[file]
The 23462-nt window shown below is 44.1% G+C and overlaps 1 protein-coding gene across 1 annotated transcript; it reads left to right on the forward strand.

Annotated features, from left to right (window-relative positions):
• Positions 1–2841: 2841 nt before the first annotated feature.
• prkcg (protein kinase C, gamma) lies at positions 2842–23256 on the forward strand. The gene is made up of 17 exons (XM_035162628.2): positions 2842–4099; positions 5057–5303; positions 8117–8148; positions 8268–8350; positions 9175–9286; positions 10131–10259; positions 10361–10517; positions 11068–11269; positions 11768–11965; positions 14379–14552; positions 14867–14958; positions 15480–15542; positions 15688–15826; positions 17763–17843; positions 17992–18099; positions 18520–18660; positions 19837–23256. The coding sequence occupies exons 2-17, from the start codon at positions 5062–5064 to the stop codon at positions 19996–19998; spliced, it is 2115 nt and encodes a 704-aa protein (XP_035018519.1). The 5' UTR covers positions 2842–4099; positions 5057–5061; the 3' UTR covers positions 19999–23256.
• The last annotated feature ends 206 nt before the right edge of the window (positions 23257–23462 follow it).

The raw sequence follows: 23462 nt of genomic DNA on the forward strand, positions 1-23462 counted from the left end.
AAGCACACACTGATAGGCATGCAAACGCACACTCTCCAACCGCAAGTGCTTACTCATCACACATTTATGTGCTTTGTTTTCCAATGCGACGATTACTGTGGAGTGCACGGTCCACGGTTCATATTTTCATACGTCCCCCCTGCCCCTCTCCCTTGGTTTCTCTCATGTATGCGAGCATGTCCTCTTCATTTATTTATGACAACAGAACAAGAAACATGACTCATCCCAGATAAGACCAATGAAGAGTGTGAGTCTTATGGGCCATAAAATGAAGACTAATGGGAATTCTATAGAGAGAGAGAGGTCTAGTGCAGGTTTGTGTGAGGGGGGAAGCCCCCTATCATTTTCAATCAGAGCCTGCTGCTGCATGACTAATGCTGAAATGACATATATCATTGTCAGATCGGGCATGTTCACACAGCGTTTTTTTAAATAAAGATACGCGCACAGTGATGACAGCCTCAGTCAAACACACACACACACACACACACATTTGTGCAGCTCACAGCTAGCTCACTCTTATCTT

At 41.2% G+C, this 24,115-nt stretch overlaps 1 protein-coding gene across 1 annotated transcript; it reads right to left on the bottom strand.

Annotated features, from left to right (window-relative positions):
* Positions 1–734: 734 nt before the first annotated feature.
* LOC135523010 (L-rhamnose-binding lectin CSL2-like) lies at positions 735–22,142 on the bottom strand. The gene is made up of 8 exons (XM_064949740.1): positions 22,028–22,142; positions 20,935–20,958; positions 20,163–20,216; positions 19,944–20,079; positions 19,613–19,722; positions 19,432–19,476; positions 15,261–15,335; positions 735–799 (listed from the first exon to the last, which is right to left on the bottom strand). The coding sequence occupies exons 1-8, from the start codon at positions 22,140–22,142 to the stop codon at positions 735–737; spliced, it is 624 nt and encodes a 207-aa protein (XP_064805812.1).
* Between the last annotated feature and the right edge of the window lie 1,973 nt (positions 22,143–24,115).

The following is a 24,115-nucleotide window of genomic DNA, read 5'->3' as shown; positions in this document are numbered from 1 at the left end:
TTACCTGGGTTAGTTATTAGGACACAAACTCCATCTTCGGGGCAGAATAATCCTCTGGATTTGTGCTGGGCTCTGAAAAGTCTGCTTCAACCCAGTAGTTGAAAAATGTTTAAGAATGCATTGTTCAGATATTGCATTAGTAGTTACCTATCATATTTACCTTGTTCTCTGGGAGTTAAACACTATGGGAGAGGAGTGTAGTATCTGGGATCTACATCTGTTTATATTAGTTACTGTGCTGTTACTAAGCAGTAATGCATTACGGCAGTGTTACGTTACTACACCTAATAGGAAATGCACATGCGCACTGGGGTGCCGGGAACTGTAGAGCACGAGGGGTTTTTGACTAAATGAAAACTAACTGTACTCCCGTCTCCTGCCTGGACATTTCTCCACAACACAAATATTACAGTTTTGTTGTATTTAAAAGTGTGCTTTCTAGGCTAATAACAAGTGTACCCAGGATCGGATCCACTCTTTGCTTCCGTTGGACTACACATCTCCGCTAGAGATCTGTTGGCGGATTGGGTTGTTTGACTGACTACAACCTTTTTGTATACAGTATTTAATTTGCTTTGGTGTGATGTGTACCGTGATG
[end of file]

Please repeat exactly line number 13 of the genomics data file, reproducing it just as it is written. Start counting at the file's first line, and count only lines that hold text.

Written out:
The following is a 24,115-nucleotide window of genomic DNA, read 5'->3' as shown; positions in this document are numbered from 1 at the left end: